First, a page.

Effect of salt intensity in soup on ad libitum intake and on subsequent food choice

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35 Citations (Scopus)

Abstract

The effect of salt intensity on ad libitum intake of tomato soup was investigated when soup was served as a first course and as a second course. Also the effect of salt intensity in soup on subsequent sweet vs. savory choice of sandwich fillings was investigated. Forty-three healthy subjects consumed ad libitum a low-salt (LS), ideal-salt (IS) and high-salt (HS) tomato soup in both meal settings. The salt concentrations were selected on an individual basis, in a way that IS was most pleasant and LS and HS were similar in pleasantness. The ad libitum intake of IS soup was higher than that of LS and HS soup, and the ad libitum intake of LS soup was higher than that of HS soup. The meal setting, soup as a first or as a second course, did not affect ad libitum intake. Salt intensity in soup did not predict sweet vs. savory choice of fillings in grams or energy, although most sodium from fillings was consumed after intake of HS soup. In conclusion, a higher salt intensity lead to lower ad libitum intake of soup similar in palatability (LS vs. HS). In addition, salt intensity in soup does not predict sweet vs. savory food choice.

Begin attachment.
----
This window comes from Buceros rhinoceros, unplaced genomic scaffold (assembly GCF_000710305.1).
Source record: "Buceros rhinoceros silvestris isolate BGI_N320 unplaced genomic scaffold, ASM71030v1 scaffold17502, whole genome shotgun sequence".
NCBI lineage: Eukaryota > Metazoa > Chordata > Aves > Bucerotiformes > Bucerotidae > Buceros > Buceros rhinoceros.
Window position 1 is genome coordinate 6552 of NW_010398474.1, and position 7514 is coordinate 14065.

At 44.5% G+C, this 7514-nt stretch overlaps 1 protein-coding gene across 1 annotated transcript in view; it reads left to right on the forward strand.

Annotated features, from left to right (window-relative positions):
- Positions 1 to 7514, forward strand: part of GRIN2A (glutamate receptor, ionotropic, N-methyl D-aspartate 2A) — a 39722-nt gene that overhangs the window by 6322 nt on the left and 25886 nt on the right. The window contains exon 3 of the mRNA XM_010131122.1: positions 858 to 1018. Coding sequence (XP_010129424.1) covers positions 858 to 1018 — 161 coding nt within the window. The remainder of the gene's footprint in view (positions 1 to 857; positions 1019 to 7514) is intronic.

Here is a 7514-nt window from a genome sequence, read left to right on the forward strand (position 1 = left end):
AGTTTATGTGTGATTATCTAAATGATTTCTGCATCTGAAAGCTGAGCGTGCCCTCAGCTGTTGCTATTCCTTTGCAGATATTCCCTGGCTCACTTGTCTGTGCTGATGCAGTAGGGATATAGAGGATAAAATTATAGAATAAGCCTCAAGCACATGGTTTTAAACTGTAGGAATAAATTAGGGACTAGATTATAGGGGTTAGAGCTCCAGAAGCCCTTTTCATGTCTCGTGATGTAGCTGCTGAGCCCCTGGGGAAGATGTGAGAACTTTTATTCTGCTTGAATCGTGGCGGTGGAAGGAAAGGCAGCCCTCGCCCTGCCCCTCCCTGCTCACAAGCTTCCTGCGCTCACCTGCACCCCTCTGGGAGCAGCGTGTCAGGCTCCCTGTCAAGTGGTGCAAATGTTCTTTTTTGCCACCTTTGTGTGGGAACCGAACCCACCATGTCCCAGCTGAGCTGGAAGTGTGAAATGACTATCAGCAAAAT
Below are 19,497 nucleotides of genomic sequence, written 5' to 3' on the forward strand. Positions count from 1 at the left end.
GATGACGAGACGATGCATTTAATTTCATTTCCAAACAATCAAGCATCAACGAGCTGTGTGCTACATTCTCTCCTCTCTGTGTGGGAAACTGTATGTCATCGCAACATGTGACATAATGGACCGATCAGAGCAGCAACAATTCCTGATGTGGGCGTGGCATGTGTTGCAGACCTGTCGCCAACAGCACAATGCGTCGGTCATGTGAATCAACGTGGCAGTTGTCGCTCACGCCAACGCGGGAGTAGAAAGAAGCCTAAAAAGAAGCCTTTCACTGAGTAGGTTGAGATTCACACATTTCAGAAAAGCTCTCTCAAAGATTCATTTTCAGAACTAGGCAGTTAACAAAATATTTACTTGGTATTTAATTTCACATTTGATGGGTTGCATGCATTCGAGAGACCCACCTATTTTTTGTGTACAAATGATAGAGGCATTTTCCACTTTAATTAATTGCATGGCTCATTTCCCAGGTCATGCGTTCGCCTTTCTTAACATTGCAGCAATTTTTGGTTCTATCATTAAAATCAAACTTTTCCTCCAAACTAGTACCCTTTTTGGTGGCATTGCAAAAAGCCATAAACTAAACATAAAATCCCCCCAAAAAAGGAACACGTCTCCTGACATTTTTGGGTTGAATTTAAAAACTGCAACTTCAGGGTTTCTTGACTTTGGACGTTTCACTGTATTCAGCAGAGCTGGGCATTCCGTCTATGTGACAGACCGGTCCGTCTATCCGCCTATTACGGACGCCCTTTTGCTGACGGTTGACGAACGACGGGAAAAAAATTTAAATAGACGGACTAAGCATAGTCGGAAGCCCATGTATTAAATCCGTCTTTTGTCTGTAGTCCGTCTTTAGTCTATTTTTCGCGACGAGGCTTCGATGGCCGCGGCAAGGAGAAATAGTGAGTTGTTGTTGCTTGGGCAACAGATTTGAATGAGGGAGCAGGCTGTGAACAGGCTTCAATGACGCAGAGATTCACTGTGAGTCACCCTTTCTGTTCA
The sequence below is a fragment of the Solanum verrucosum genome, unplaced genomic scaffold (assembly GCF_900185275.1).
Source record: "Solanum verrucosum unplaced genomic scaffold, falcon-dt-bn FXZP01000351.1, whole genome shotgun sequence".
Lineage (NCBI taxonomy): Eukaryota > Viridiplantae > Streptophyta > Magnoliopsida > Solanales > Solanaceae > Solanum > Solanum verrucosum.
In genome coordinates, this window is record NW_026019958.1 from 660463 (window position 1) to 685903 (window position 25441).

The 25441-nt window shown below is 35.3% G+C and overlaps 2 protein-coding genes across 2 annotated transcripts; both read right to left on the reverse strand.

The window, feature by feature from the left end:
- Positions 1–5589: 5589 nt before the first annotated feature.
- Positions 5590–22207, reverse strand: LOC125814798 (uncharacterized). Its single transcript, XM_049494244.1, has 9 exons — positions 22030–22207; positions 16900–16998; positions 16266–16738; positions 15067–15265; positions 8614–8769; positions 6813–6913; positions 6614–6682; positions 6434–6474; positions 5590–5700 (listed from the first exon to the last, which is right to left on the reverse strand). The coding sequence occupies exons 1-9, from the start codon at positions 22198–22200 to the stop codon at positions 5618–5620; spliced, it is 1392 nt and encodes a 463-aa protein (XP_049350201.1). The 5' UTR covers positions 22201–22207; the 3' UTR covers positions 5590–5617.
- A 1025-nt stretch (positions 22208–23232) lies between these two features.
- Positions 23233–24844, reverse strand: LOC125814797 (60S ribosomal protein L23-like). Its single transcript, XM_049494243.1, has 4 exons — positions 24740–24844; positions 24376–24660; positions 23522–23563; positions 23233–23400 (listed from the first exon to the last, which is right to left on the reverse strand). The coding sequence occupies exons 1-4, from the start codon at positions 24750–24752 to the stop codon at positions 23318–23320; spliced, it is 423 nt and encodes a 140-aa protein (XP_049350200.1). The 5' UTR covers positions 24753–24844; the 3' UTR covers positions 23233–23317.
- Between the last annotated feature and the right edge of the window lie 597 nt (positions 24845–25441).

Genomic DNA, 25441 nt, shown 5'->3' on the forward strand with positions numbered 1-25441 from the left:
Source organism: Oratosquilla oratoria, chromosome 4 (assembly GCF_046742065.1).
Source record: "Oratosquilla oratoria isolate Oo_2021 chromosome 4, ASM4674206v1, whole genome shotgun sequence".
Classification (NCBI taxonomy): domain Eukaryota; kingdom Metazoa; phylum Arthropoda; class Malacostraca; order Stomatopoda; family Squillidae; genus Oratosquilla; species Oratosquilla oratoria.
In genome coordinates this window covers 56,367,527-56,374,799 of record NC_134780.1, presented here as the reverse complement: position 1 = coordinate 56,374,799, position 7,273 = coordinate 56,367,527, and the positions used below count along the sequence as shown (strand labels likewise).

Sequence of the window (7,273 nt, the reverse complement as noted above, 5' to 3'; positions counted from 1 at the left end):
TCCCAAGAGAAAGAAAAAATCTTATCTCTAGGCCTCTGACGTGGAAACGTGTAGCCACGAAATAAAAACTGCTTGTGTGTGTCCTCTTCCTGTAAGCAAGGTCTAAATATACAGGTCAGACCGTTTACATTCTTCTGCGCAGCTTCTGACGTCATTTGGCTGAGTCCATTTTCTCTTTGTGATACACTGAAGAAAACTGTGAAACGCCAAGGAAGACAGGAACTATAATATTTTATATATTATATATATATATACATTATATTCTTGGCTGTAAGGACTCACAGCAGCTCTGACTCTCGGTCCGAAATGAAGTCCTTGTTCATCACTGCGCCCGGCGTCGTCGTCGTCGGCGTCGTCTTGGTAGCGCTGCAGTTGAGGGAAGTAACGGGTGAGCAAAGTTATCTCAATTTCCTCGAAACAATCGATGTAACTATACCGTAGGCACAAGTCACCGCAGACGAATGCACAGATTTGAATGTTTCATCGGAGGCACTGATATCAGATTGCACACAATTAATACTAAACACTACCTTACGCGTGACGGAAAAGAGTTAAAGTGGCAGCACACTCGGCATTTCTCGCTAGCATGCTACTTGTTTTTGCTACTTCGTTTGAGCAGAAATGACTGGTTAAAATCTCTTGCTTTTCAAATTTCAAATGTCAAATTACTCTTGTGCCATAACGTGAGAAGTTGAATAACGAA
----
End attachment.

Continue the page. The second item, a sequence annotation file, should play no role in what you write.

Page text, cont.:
Original languageEnglish
Pages (from-to)48-55
JournalAppetite
Volume58
Issue number1
DOIs
Publication statusPublished - 2012

Keywords

  • sensory-specific satiety
  • free-living humans
  • energy density
  • bite size
  • palatability
  • meal
  • satiation
  • consumption
  • viscosity
  • appetite

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